At first I though that was great and perhaps twitter would be a good way to keep in touch with what was going on in the industry, which might be handy. 

So I followed a whole load of other people in the industry and found out a few interesting bits and pieces and what people are working on at the moment.  Slightly handy.
 
However, then I also noticed that several customers started following us and then other interesting people.  Journalists and also people l had never heard of before started following me. 

I started following a few of them and then looking for other people to follow.

Before I knew it, I was hooked. This was about six months ago. 

And every day I do some useful business on twitter one way or another and it only takes me about 10 minutes a day to keep up with it.

In fact, twitter has been really useful for me recently as a way of seeing what people think of my designs and getting feedback on them.

For example, a few people have been asking me about our amber teething necklaces and other amber jewellery so it’s made me realise that there’s probably more demand out there for this product than l had previously anticipated.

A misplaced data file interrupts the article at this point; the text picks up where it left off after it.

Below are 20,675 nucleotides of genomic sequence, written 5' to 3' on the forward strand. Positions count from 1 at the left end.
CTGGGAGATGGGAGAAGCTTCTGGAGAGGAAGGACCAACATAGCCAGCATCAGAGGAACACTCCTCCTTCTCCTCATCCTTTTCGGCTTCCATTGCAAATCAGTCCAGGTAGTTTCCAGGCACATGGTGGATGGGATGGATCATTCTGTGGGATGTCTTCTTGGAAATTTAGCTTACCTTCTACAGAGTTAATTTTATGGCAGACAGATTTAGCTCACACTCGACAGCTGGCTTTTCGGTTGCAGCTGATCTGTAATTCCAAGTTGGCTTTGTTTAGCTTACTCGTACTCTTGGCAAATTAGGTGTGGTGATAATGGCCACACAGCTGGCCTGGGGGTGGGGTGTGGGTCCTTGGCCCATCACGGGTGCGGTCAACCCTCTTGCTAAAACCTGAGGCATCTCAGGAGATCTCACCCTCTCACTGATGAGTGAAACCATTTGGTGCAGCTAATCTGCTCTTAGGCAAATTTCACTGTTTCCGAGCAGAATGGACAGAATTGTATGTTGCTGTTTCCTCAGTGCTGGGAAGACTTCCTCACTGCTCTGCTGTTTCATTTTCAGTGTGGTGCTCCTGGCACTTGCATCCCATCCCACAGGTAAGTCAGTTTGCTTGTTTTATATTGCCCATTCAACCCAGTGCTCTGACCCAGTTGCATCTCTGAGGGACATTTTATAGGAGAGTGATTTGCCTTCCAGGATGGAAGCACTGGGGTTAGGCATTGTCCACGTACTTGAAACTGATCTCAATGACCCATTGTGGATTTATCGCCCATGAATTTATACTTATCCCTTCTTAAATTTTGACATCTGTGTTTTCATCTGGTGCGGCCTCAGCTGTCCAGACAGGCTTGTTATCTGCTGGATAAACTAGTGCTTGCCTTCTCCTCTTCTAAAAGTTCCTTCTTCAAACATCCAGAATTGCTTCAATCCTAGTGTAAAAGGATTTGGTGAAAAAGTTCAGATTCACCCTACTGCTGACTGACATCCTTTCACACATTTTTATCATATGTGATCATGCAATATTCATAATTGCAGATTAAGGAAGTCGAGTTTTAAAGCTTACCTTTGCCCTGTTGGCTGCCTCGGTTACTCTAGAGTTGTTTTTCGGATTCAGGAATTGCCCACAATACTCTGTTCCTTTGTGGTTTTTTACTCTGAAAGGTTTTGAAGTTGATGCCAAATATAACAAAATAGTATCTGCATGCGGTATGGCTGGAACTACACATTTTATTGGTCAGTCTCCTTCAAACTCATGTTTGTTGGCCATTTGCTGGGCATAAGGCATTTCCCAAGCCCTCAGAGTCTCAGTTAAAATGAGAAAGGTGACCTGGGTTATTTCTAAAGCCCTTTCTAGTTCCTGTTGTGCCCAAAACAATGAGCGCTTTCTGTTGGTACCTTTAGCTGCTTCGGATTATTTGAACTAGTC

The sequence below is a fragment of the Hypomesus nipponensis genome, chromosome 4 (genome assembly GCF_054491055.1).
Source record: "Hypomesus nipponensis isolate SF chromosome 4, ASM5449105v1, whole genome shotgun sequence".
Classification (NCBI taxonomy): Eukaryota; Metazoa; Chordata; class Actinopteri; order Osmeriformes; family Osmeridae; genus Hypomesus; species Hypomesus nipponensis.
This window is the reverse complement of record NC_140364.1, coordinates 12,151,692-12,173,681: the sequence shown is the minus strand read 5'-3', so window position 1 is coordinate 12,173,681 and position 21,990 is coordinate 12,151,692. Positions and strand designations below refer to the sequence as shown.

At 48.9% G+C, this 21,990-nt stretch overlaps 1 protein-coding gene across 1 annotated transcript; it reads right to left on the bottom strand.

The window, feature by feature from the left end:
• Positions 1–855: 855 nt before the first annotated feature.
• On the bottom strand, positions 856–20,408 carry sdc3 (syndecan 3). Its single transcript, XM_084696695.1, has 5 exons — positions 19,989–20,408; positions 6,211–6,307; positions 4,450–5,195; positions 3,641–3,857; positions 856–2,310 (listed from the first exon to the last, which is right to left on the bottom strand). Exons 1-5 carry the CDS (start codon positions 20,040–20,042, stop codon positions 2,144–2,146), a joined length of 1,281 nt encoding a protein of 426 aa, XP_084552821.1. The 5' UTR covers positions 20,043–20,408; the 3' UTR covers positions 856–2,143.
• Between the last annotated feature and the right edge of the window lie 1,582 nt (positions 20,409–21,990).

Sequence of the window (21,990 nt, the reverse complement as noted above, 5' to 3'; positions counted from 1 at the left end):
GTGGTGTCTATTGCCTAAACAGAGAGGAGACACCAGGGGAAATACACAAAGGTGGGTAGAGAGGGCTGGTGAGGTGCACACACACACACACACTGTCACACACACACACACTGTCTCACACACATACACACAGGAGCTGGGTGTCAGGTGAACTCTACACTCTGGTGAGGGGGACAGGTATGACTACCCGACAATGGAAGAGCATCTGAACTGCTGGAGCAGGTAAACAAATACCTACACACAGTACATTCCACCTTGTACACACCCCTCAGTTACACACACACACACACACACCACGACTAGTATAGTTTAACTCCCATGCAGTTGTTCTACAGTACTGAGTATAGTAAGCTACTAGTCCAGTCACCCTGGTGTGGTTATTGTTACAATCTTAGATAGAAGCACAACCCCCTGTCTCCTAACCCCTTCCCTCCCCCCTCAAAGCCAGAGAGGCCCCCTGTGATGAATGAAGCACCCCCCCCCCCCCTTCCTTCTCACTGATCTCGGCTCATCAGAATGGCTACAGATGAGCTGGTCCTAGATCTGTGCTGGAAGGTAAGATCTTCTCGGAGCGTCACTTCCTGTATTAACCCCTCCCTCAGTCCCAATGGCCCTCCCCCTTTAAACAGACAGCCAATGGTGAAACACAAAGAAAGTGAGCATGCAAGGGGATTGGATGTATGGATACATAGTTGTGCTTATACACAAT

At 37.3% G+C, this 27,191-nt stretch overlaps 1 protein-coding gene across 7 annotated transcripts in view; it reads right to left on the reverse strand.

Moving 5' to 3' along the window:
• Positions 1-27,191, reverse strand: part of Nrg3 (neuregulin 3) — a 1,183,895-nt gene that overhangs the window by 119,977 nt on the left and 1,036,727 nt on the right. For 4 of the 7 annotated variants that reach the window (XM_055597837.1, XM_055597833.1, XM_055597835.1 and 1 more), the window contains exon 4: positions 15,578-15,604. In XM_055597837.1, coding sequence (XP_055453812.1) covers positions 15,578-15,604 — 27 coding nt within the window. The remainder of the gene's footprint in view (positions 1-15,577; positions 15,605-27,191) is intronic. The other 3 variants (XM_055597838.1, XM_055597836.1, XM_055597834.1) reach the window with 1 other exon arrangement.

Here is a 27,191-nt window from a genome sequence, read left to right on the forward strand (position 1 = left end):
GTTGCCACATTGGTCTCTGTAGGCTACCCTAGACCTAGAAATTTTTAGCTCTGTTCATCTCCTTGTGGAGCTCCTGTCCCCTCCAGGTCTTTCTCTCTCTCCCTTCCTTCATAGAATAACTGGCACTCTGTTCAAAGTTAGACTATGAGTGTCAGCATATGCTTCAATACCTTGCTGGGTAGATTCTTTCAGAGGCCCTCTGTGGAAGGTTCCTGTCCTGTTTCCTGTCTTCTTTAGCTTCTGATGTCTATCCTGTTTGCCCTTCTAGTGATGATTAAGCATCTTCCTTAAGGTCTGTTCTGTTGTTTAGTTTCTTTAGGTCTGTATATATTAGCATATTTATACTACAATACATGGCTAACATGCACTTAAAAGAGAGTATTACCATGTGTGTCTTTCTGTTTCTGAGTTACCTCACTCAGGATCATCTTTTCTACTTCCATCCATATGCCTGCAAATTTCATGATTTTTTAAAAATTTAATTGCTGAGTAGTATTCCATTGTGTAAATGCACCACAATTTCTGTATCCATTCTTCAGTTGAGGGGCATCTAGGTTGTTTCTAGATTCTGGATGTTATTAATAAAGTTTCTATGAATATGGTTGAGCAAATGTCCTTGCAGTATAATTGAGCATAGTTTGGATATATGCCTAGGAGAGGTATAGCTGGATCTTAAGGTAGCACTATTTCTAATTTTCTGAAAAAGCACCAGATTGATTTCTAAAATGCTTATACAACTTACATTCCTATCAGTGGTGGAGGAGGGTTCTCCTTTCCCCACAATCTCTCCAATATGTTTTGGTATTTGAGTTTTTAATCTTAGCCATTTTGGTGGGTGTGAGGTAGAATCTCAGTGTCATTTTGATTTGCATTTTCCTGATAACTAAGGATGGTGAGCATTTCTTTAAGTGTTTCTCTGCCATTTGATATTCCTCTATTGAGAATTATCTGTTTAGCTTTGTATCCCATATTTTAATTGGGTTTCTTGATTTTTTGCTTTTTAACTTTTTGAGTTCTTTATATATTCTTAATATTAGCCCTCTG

I think the key here is that twitter gives people a really easy way of getting in touch with you and if you can capitalise on this then all the better for your business. 

And just a few weeks ago at the UK Jewellery Awards l was able to tweet that l had won the Business Initiative of the Year award, just minutes after it had been announced. Instant PR!
 
No pressure
I like the fact that, unlike e-mail, everybody’s space is very limited.

You also don’t have to reply to everything so there is no pressure – it’s nothing like an e-mail account full of messages with the stress of having to reply. 

You can just tell the world what is going on and then leave it alone for a bit – or keep an eye on it – totally up to you. 

No pressure. I like no pressure.
 
Also, unlike e-mail, most people on twitter (even if they are really well known) are tweeting personally – not getting their staff to do it. 

You get a really personal viewpoint from people and also a way of getting a message to them directly.

If you pick your time carefully, you might even get an answer. And if this person has thousands and thousands of followers, then when they answer, all of those followers see the answer and also become aware of your twitter account. Some may start following you if you look interesting.